The book’s story centers on Guy Montag, a California fireman who begins to question why he burns books for a living. Montag eventually rejects his authoritarian culture to join a community of individuals who memorize entire books so they will endure until society once again is willing to read.

Bradbury imagined a democratic society whose diverse population turns against books: Whites reject Uncle Tom’s Cabin and blacks disapprove of Little Black Sambo. He imagined not just political correctness, but a society so diverse that all groups were “minorities.” He wrote that at first they condensed the books, stripping out more and more offending passages until ultimately all that remained were footnotes, which hardly anyone read. Only after people stopped reading did the state employ firemen to burn books.

(Link via Pajamas Media)

You can see a video clip of Ray Bradbury discussing his views on censorship and television at his web site. He notes that "we've never had censorship in this country", and offers some simple, common sense tips for librarians dealing with challenges to his books.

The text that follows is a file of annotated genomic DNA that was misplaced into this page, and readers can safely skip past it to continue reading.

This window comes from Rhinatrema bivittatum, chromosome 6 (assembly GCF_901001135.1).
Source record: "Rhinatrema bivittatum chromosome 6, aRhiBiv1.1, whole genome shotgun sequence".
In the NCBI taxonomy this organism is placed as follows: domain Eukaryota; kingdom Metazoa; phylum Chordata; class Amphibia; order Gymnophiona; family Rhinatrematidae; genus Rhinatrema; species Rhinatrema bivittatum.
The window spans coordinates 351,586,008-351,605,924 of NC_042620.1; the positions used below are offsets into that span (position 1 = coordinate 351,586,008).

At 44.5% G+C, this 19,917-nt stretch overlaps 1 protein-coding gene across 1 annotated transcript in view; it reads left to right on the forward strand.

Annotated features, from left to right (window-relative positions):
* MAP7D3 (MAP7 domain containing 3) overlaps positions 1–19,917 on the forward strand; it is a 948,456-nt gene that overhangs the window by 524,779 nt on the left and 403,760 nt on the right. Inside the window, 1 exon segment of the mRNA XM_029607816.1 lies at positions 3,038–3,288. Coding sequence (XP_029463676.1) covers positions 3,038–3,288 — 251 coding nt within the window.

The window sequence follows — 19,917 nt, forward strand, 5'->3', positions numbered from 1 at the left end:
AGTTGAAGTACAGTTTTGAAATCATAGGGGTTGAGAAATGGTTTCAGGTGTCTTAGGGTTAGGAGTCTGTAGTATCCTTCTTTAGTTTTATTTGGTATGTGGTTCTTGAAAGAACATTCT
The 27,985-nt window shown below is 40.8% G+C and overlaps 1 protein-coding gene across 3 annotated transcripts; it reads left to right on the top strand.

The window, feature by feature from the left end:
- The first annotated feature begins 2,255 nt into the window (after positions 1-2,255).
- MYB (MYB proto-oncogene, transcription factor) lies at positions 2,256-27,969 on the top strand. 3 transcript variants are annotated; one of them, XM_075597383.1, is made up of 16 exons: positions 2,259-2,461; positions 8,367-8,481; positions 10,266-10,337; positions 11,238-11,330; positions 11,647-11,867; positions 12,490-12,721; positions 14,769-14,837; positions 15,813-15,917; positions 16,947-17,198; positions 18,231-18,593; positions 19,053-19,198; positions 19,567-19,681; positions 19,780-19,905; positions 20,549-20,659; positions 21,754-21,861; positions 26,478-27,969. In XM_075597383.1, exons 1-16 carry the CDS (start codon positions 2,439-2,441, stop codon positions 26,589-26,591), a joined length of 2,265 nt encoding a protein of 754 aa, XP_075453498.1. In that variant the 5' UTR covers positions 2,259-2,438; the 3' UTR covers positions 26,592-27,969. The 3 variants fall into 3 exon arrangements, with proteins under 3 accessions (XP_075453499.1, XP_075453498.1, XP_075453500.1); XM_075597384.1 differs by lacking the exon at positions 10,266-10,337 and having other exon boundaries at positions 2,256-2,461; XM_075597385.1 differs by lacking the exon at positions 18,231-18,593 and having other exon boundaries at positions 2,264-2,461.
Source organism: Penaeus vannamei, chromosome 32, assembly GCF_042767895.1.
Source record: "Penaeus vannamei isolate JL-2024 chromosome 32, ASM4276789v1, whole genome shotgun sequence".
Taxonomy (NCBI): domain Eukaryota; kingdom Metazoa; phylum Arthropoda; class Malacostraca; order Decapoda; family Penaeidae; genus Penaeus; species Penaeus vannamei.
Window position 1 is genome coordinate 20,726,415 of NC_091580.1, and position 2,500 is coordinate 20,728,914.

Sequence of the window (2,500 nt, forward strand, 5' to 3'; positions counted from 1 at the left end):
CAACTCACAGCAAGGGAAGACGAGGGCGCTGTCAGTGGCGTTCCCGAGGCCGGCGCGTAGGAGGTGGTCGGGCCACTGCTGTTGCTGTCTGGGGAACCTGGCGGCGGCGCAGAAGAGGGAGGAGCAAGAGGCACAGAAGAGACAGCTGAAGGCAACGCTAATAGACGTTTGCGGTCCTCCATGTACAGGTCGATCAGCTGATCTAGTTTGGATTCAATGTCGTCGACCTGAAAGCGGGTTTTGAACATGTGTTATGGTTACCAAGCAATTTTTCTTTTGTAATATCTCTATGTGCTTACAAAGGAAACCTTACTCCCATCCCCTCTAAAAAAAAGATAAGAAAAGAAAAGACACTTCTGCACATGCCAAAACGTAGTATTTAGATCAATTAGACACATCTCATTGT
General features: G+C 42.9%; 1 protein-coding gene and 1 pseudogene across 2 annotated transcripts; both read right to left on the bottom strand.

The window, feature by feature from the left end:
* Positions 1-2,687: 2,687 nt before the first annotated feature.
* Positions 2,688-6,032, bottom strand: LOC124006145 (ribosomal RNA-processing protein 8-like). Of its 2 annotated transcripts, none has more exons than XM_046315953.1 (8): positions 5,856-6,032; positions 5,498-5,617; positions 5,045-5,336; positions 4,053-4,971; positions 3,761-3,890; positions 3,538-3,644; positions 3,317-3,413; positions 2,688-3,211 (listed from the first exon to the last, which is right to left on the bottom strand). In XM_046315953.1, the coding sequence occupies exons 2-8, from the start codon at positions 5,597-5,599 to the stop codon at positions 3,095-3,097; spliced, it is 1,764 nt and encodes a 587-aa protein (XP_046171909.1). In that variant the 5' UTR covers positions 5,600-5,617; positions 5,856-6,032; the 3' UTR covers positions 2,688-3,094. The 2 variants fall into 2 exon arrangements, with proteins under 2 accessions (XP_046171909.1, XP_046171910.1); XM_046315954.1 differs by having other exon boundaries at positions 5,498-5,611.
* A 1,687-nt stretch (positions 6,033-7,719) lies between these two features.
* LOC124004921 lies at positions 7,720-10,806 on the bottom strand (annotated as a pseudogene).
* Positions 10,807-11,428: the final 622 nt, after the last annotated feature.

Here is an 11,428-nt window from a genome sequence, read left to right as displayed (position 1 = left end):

Friday, June 01, 2007

Libraries vs. Islamists

A brief but hopeful Associated Press item discusses one way in which libraries can help defeat Islamist extremism:

Jordan has launched a US-funded library book program in its public primary schools to encourage critical thinking in an effort to more away from rote education.

More than 2 million books belonging to the "My Arabic Library" collection are being used in 2,000 public schools in Jordan, said Fatenah Amawi, Jordan's representative for the New York-based publisher Scholastic Corp.

"My Arabic Library" includes novels and science books that have been translated into Arabic for students in grades one to six in the Middle East.

Fostering the growth of critical thinking is exactly what is needed to break down the atmosphere of intolerance and xenophobia that fosters radical Islamism. Which is exactly why Al Qaeda fears such "interference in the education curricula and information media of the Islamic world".

This is the kind of project that American librarians could, indeed should, support.